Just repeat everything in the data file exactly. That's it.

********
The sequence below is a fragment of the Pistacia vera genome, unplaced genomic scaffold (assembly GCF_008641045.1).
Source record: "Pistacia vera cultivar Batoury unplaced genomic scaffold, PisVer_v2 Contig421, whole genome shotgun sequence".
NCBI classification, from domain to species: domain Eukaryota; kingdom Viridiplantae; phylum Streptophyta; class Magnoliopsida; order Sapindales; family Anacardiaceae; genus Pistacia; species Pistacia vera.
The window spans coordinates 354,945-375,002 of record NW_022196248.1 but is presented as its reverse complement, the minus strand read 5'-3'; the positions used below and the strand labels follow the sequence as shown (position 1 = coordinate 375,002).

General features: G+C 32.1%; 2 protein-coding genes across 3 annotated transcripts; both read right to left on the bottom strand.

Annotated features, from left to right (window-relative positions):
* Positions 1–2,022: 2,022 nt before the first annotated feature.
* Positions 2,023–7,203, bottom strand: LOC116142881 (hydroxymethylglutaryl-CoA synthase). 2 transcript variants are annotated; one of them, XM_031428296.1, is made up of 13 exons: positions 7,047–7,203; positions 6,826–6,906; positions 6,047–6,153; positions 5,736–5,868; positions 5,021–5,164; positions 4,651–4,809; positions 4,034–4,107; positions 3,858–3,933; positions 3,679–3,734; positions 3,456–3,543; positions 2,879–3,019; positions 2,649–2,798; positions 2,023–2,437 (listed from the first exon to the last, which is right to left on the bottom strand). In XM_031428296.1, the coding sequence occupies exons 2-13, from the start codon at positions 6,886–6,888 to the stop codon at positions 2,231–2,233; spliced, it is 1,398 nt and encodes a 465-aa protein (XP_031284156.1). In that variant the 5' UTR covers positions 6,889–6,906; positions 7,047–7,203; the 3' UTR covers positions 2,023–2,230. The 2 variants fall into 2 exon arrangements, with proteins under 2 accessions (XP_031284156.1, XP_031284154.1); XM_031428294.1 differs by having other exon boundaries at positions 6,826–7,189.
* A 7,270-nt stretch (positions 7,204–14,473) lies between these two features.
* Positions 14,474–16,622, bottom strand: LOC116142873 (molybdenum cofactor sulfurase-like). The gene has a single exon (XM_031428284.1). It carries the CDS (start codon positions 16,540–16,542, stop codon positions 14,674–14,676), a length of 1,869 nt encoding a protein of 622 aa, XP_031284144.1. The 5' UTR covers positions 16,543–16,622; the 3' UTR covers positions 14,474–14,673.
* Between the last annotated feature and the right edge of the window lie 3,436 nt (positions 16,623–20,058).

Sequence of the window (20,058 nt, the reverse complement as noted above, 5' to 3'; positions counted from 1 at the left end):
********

The sequence below is a fragment of the Pistacia vera genome, unplaced genomic scaffold (assembly GCF_008641045.1).
Source record: "Pistacia vera cultivar Batoury unplaced genomic scaffold, PisVer_v2 Contig421, whole genome shotgun sequence".
NCBI classification, from domain to species: domain Eukaryota; kingdom Viridiplantae; phylum Streptophyta; class Magnoliopsida; order Sapindales; family Anacardiaceae; genus Pistacia; species Pistacia vera.
The window spans coordinates 354,945-375,002 of record NW_022196248.1 but is presented as its reverse complement, the minus strand read 5'-3'; the positions used below and the strand labels follow the sequence as shown (position 1 = coordinate 375,002).

General features: G+C 32.1%; 2 protein-coding genes across 3 annotated transcripts; both read right to left on the bottom strand.

Annotated features, from left to right (window-relative positions):
* Positions 1–2,022: 2,022 nt before the first annotated feature.
* Positions 2,023–7,203, bottom strand: LOC116142881 (hydroxymethylglutaryl-CoA synthase). 2 transcript variants are annotated; one of them, XM_031428296.1, is made up of 13 exons: positions 7,047–7,203; positions 6,826–6,906; positions 6,047–6,153; positions 5,736–5,868; positions 5,021–5,164; positions 4,651–4,809; positions 4,034–4,107; positions 3,858–3,933; positions 3,679–3,734; positions 3,456–3,543; positions 2,879–3,019; positions 2,649–2,798; positions 2,023–2,437 (listed from the first exon to the last, which is right to left on the bottom strand). In XM_031428296.1, the coding sequence occupies exons 2-13, from the start codon at positions 6,886–6,888 to the stop codon at positions 2,231–2,233; spliced, it is 1,398 nt and encodes a 465-aa protein (XP_031284156.1). In that variant the 5' UTR covers positions 6,889–6,906; positions 7,047–7,203; the 3' UTR covers positions 2,023–2,230. The 2 variants fall into 2 exon arrangements, with proteins under 2 accessions (XP_031284156.1, XP_031284154.1); XM_031428294.1 differs by having other exon boundaries at positions 6,826–7,189.
* A 7,270-nt stretch (positions 7,204–14,473) lies between these two features.
* Positions 14,474–16,622, bottom strand: LOC116142873 (molybdenum cofactor sulfurase-like). The gene has a single exon (XM_031428284.1). It carries the CDS (start codon positions 16,540–16,542, stop codon positions 14,674–14,676), a length of 1,869 nt encoding a protein of 622 aa, XP_031284144.1. The 5' UTR covers positions 16,543–16,622; the 3' UTR covers positions 14,474–14,673.
* Between the last annotated feature and the right edge of the window lie 3,436 nt (positions 16,623–20,058).

Sequence of the window (20,058 nt, the reverse complement as noted above, 5' to 3'; positions counted from 1 at the left end):